What To Do In a Fugue State

By Michael Gallo

Being in a fugue state, or experiencing dissociative fugue, is generally considered a negative experience in large part because of the amnesia, confusion about personality, and unconscious traveling. While that all seems like a quick and easy way to get hurt or in trouble, it can also be a good thing. With today’s fast-paced society and endless distractions, people are often dominated by their fears and anxieties. And while psychologists aren’t positive what causes dissociative fugue, it might not be such a bad idea to get into a fugue state the next time you need to get a lot done or want to try something you’ve been putting off. Here are a few things to try next time you find yourself in a fugue state.

1) See the Town

In the era of “Netflix and chill”, it seems like less people want to go out on the town and experience various clubs, bars, and pubs. Underlying social anxiety surely plays a small part in this, but those anxieties will quickly subside if you’re standing in the corner
drooling on yourself in a fugue state. Visit a disco club with friends, or go to that one rough pub you’ve been hearing about where an old man claims to be a modern day prophet. Maybe you’ve been wanting to hang out with that girl from work, but you’re too scared to ask her out. Invite her to that Mexican restaurant you’ve been too scared to try because six people have died from diarrhea. Fugue states are a great way to conquer your fears without being present in the moment. You’ll only know you ate at the restaurant when you find a receipt in your pants pocket in two months. Plus, if you’re normally a total asshole, there’s a chance the dissociated personality aspect of the disorder will make you a total blast!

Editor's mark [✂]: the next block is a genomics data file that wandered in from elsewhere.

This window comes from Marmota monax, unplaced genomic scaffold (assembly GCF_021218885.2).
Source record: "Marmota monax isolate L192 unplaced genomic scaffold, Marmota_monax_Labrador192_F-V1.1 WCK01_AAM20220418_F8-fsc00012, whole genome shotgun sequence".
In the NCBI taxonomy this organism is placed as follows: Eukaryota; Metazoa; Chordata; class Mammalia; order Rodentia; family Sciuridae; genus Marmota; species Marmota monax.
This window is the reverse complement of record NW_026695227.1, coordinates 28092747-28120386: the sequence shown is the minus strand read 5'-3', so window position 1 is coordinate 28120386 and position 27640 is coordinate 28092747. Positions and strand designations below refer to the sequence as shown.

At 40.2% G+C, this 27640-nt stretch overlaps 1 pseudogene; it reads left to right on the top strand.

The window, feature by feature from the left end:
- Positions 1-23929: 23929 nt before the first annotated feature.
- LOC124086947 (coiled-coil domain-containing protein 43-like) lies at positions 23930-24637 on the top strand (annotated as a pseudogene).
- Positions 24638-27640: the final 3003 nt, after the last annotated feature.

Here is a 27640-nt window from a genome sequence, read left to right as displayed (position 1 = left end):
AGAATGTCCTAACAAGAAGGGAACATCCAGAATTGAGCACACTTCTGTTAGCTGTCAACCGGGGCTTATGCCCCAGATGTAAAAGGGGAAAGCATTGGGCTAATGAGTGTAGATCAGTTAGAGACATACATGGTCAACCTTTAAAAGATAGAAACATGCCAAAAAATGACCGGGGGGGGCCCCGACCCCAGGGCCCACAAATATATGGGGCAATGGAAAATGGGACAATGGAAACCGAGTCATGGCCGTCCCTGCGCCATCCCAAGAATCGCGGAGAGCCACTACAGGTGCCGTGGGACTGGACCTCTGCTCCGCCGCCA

2) Run Errands You’ve Been Avoiding

Going to the bank, picking up nails at the hardware store, or mailing stuff at the post office is all time-consuming and tedious. So put it off until a traumatic event puts you in a fugue state with your brain stuck in some sort of neuropsychological funk, an effect of which is you not caring that you’re wasting your entire day completing menial tasks.

3) Captain a Fishing Vessel in Dangerous Waters

If you’ve ever watched Deadliest Catch, then you know there’s money in fishing, but with the inherent dangers of the industry, it’s also a risky endeavor. If you’re in a fugue state and completely disconnected from the reality you’re experiencing, you won’t mind the sub-zero temperatures in the Bering Strait if you’re fishing for crab, or the pirates patrolling the waters of the Mediterranean while you try your hand at catching nets full of Striped Red Mullet. However, you’ll be pretty confused if you come to and your entire crew is dead.

4) Take in a Movie

The cost of seeing a movie has increased exponentially in the last 117 years, so it can be pretty disappointing when you shell out good money to see a piece of shit movie. That’s why I only see movies in a fugue state. I don’t remember even going to the theater, but in the event the movie sucks, I’m not upset because the hours of wandering around barefoot after the film will have more of an impact on my life than some awful movie. And if it’s good, it might come back in fragmented memories when a therapist tries to help me remember some of the other stuff I did so that I can build a defense for one of several ongoing trials I have as a result of the things I did while in the aforementioned fugue state.

Psychologists and other members of the mental health industry will try and convince you that psychological disorders are detrimental to your life. But when handled appropriately, they can make your mundane day-to-day activities a real blast! So next time you’re feeling a little apprehension or anxiety about something that needs to get done, try entering a fugue state and knock out your to-do list in a relaxed state of dissociation. You’ll be glad you did.

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